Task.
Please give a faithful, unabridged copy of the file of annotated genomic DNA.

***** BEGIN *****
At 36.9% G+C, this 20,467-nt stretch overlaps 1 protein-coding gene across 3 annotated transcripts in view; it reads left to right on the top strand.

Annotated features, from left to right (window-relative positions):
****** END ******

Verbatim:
At 36.9% G+C, this 20,467-nt stretch overlaps 1 protein-coding gene across 3 annotated transcripts in view; it reads left to right on the top strand.

Annotated features, from left to right (window-relative positions):